Even after prohibition's repeal on December 5, 1933, no whiskey was legally made in the Phoenix-metro area until Arizona Distilling Co came along in 2013. Far from changing local history overnight, the distillery's team spent seven years refining their technique, sourcing local grains, and parsing plenty of legalese. The fruit of all that labor is Copper City Bourbon, barrel-aged for at least two years and named for an Arizona brewery that was shut down during prohibition. Though bourbon remains the micro-distillery's cornerstone, lead distiller Jason Grossmiller has already begun branching out into small-batch gin made with local botanicals and Desert Durum Wheat Whiskey, locally-sourced grain whiskey. In addition to being poured as samples in the tasting room, the company's libations grace stores and restaurants throughout the state, as well as speakeasy bars hidden inside desert mesas.
It's not always popular with the community when someone decides to repurpose a historic building. But Christopher Lucidi has done it with respect to everyone involved. Upon making the former Fire Station No. 1 the new home of his eponymous distillery, he's changed what he's needed to, but kept what should be kept. The facade is the same—save for a shiny new sign that, yes, still says Fire Station No. 1—and the inside is a love letter to the first responders who once filled it. Logos from local fire departments brand handmade tables supported by old hydrants, and a giant American flag stitched together from old firehoses was made by Christopher himself.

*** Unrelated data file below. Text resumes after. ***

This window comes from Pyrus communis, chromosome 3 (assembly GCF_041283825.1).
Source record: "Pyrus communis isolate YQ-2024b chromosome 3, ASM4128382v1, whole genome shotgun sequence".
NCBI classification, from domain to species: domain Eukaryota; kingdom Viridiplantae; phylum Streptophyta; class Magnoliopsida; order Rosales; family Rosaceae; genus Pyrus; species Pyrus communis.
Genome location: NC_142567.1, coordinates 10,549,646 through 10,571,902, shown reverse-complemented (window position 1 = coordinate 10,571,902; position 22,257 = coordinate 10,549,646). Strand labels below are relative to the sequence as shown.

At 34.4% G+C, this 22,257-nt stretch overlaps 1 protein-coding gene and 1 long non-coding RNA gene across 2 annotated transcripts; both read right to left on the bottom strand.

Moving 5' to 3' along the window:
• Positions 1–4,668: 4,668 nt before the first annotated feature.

While locals are often eager to come by to see what he's done with the building, they're also there to get a drink. Christopher 's first spirit is Forceable Entry, a vodka named for the firefighter technique. Moonshine and gin are on the menu as well, with whiskey and bourbon on the way once they're fully aged.
Starting with grains, herbs, and fruits grown by local farmers, the master distillers at Thumb Butte Distillery craft small-batch whiskey, gin, vodka, and dark rum. They teams up with area farm families to create distinct strains of wheat, barley, and rye. The result is a stable of spirits that pay homage to the American West. There's the Rodeo Rye that sets fire to palates with the flavors of vanilla, pepper, and oak. The Western Sage Gin—winner of the 2015 silver metal at the Los Angeles International Spirits Competition—balances the dessert flavor of sage with the aromatic licorice taste of fennel. Folks looking to sample the run of spirits can pop into the distillery's tasting room or get a behind-the-scenes look during tasting tours.